Legal advocates are lining up on both sides of actor Bill Cosby’s appeal as the Pennsylvania Supreme Court prepares to review his 2018 sex assault conviction.
Cosby was the first celebrity to go on trial in the #MeToo era, and his appeal could resolve lingering questions about how the cases should be tried.

For starters, the high court will try to clarify when other accusers can testify against a defendant — and when the additional testimony amounts to character assassination.
In a brief filed in Cosby’s appeal, public defenders in Philadelphia noted courts had given conflicting guidance on the issue.

“Courts repeatedly fail to analyse how uncharged misconduct is relevant to prove, for example, intent or identity,” the Defender Association of Philadelphia wrote in the brief, one of several filed in the case in the past month.

They say the testimony should only be allowed if it is linked to a single crime scheme, to avoid “the genuine risk that defendants will be convicted for who they are, or for what they may or may not have done before”.

Prosecutors, in a brief filed on Monday, offered several legal justifications for the accusers’ testimony, hoping at least one of them would stick. They said it was needed to show Cosby’s pattern of behaviour, to show the encounter was not a one-time mistake, and to show the complaint was not filed on a whim.

“It is unusual, to say the least, that defendant has been repeatedly … accused of engaging in sexual conduct with unconscious or otherwise incapacitated young women … without any consequences,” the Montgomery County District Attorney’s Office wrote in their response to Cosby’s appeal.

Actor Bill Cosby, holding the Bob Hope Humanitarian Award at the Emmy Awards of 2003, has vowed to serve the full 10-year maximum rather than show remorse for what he calls a consensual 2004 encounter.

Cosby, 83, will mark two years in prison this month and has another year left before he can seek parole.
However, he has vowed to serve the full 10-year maximum rather than show remorse for what he calls a consensual 2004 encounter with Andrea Constand, a former professional basketball player who worked for the college he attended, Temple University, in Philadelphia.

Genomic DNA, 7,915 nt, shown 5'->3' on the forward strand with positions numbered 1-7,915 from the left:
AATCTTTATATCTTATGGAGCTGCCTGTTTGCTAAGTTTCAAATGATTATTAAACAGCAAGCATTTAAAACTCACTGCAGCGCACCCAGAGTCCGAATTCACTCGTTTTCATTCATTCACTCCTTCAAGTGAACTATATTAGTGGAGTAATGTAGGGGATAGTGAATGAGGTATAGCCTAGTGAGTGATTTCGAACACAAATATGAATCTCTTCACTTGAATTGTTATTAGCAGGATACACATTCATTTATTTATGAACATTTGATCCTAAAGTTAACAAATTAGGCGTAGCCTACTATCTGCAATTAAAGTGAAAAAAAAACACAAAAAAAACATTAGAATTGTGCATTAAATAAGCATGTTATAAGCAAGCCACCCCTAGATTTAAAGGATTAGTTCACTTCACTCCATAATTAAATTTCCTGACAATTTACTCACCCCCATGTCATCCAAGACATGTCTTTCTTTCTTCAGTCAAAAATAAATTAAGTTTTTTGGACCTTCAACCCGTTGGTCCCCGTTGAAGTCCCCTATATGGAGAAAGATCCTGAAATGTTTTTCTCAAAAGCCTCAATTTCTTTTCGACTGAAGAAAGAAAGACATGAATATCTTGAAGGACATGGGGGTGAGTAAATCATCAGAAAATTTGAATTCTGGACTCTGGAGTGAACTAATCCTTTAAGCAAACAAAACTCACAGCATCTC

Cosby won a chance to reverse his conviction earlier this year, when the state Supreme Court agreed to review two central trial issues: the other accuser testimony and Cosby’s claim that a former prosecutor had promised he could never be charged in the case.

Cosby’s lawyers said they relied on that promise when they let him testify in a civil suit that Ms Constand filed in 2005, soon after the suburban Philadelphia prosecutor declined to arrest the former TV star.
A successor, Montgomery County District Attorney Kevin Steele, arrested Cosby a decade later after the comedian’s damaging deposition from the lawsuit was unsealed.

Actor Bill Cosby, holding the Bob Hope Humanitarian Award at the Emmy Awards of 2003, has vowed to serve the full 10-year maximum rather than show remorse for what he calls a consensual 2004 encounter.

The Pennsylvania Attorney General’s Office, in a brief in support of Mr Steele, said the Cosby camp’s decision to rely on an unwritten promise before he testified in such “a grave matter … was unreasonable”.

The Supreme Court has not yet set a date for oral arguments. Other groups filing legal briefs in the appeal include the Rape, Abuse & Incest National Network, known as RAINN; the Pennsylvania Association of Criminal Defence Lawyers; and the Pennsylvania District Attorneys Association.

Cosby was convicted of three counts of felony sexual assault based on charges he drugged and molested Ms Constand after she went to his house for career advice.
The five other accusers who testified for the prosecution said they believed he also drugged and sexually assaulted them in the 1980s.

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